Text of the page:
PLYMOUTH – You can’t stop a breeze from blowing. But, while a majority of Town Meeting members supported a two-year halt to industrial-sized wind turbines in residential zones, it wasn’t enough.
A total of 68 Town Meeting representatives voted in favor of two-year moratorium, but the 39 who voted against the measure carried the day. The final tally was just three votes shy of the required two-thirds majority.
Kerry Kearney, the petitioner for the moratorium article, addressed legislators before the vote, showing a video of a neighborhood saddled with the shadow-flicker of a nearby turbine. He also quoted from a letter penned by Senate President Therese Murray.
“I have consistently stated that industrial size turbines do not belong in residential neighborhoods.”
Kearney noted that Murray is a staunch supporter of green energy, and even she acknowledges how detrimental these machines are when sited near homes. The town’s bylaws on the subject only require a setback as high as the proposed turbine, Kearney added. If Plymouth thinks it has a problem with these behemoths now, the town needs to consider the fact that developers are, behind the scenes, seeking FAA approval to locate 11 more in residential neighborhoods.
“I feel like, with the existing bylaw, we’re just sitting ducks,” Kearney said. Moreover, he added, the bylaw doesn’t restrict projects that generate only marginal energy levels. Developers and property owners stand to make big money off these turbines even when the proposed site isn’t ranked as excellent for wind energy, he said.
Wind energy developer Simon Thomas countered that Plymouth has the most stringent wind energy bylaw on the South Shore, and the town’s consultants review projects extensively. Thomas cited various wind turbine projects across the region that have generated no complaints.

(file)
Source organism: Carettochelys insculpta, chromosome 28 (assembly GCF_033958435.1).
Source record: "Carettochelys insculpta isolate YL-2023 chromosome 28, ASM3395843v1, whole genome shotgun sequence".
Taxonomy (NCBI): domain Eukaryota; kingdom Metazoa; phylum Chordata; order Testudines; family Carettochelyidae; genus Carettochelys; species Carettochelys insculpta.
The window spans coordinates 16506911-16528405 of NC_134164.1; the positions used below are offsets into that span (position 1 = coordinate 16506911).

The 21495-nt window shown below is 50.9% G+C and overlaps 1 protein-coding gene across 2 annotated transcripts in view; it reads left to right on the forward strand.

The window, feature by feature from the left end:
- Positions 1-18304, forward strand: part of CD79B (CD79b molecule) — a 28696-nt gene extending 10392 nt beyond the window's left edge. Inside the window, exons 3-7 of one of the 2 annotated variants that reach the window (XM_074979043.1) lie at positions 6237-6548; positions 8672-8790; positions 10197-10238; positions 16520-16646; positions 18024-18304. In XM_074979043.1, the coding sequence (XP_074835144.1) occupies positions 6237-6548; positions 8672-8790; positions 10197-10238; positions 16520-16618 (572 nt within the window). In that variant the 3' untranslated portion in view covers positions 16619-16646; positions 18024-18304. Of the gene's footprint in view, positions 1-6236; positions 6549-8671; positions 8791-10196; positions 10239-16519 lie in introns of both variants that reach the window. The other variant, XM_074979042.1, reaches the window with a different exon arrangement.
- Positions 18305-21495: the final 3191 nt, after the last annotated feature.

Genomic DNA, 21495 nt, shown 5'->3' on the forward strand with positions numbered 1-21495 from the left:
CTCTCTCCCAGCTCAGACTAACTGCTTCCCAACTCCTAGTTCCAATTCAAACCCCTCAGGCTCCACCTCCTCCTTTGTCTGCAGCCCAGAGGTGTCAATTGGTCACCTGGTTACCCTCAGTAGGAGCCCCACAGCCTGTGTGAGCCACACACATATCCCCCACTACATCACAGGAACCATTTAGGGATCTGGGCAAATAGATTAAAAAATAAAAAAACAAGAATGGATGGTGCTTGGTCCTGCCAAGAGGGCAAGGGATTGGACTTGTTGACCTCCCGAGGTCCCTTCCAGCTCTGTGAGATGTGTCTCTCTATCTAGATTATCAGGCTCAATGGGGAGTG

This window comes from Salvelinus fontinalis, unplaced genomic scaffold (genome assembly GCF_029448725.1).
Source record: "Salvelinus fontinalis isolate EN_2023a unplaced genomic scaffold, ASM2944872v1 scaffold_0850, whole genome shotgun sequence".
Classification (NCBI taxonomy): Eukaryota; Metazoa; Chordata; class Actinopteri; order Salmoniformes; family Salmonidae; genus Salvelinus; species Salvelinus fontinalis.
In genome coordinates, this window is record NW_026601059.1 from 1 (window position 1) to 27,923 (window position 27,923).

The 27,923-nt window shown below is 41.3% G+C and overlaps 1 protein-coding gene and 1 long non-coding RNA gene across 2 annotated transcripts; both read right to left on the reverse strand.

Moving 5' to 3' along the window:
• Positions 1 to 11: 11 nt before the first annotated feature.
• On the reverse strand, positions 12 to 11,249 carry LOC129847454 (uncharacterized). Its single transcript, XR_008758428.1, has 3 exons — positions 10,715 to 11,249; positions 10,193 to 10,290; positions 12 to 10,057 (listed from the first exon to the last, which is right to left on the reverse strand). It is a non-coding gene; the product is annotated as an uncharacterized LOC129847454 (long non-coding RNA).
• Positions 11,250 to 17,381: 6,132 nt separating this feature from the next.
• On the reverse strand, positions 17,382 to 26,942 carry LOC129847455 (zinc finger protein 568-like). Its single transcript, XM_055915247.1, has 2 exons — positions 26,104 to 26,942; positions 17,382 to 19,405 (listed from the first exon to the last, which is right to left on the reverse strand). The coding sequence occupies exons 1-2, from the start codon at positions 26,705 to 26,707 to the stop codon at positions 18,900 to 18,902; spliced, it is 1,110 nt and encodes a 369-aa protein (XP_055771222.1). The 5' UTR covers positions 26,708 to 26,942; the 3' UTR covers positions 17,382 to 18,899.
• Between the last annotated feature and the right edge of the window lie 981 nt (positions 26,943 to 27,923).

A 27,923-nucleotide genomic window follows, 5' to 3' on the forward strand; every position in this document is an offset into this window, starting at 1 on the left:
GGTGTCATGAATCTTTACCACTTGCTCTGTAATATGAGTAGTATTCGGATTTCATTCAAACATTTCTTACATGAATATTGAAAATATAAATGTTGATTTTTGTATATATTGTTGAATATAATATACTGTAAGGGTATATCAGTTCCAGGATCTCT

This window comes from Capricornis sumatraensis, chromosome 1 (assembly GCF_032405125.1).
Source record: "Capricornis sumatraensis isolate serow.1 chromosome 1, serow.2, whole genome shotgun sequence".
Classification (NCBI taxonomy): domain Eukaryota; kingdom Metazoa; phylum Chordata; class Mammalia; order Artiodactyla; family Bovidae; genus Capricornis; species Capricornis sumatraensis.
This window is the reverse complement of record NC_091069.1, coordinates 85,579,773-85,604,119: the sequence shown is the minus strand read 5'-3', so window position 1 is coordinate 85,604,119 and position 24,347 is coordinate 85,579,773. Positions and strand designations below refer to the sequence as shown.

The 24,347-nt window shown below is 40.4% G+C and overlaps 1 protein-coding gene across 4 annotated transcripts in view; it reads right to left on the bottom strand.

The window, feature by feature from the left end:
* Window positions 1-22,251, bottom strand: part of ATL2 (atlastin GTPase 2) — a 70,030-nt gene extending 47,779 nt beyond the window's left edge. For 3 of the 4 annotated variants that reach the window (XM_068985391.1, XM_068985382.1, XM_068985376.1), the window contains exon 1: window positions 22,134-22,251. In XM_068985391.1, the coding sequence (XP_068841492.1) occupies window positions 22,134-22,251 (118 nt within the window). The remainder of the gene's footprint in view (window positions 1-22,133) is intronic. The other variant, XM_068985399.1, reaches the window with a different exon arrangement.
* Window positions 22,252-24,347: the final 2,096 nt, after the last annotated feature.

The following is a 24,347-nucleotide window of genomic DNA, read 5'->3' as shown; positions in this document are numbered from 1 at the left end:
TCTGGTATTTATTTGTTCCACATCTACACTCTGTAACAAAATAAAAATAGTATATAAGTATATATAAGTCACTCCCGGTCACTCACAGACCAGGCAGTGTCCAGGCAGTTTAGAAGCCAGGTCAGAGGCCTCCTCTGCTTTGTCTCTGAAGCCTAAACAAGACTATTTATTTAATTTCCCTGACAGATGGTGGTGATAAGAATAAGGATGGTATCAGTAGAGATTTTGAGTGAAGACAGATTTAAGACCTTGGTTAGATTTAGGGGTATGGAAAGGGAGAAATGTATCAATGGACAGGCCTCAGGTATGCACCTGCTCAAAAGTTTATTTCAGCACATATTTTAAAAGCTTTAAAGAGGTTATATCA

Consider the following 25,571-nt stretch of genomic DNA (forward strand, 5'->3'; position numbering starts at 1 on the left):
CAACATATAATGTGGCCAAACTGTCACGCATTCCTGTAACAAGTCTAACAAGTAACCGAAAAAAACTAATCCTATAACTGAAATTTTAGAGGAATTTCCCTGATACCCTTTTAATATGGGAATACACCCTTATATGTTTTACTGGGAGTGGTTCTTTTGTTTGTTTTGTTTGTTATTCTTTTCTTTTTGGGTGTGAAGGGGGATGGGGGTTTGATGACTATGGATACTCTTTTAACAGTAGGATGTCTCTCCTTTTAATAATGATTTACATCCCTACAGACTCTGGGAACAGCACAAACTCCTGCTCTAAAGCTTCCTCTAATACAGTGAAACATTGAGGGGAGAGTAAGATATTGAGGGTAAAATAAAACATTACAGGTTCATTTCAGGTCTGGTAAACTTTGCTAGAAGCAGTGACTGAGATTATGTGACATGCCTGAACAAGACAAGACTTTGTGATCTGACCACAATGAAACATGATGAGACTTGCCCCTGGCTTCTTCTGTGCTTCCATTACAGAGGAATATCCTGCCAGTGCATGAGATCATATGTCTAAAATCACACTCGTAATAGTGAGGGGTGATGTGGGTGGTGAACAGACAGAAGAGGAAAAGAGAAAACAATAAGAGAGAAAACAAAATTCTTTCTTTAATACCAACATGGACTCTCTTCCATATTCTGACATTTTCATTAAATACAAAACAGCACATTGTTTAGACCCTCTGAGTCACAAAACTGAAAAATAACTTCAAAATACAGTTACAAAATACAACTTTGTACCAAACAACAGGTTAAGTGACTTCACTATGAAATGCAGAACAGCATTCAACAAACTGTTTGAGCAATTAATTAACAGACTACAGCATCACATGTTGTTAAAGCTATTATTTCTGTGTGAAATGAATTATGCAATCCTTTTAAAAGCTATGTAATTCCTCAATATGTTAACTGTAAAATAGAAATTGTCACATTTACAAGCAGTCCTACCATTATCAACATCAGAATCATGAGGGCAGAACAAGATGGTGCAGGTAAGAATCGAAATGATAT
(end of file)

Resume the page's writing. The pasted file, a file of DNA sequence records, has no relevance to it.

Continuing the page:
But local attorney and Precinct 12 Rep. Bill Abbott said the town didn’t realize the ramifications of large wind turbines when officials drafted the wind energy bylaw seven years ago.
“Our bylaw is an embarrassment, forcing residents to sue in order to protect their interests,” Abbott said.
Energy Committee member and fellow Precinct 12 Rep. Betsy Hall explained that her committee’s bylaw review subcommittee has too few members to revise the bylaw in a timely fashion. With only three members, it’s nearly impossible to get all members to the table to move ahead, she added, and strongly suggested a larger committee be created. The town’s bylaw was also not intended for large, industrial turbines, but the Attorney General’s office wouldn’t approve the bylaw unless it applied to all turbines. That, she added, was before officials knew the town was about to be barraged with these projects.
Ed Russell, a fellow Precinct 12 representative, agreed the bylaw needs to be revised. “The bylaw review committee has been suffering with constipation for years and the only way we are going to get them to move is with a pitchfork,” he said.
Precinct 2 Rep. Richard Serkey, also a local attorney, said creating a bylaw review committee with all the stakeholders represented in the debate is the answer, not a moratorium.
Zoning Board of Appeals Chairman Peter Conner spoke at the behest of Precinct 5 Rep. Wrestling Brewster, who asked for the ZBA’s take on the debate. But Conner said he wouldn’t dare make a statement for or against the moratorium as his board’s decisions regarding the matter wind up in court more often than not.
While the measure didn’t pass the two-third’s vote required, the momentum of the proposed moratorium appears to be gaining ground, with more and more federal, state and local officials lining up on the side of disgruntled residents who want wind turbines banned from residential settings. Kearney and others in this group say wind turbines are detrimental to property values, health and their peace of mind.
Town Moderator Steven Triffletti chastised a gentleman who passed out copies of a Boston Globe article prior to Saturday’s vote. Information distributed to representatives at the meeting must be pre-approved, Triffletti said, and this was not.
According to that report, dated Oct. 17, the state is considering stricter noise regulations on wind turbine projects.
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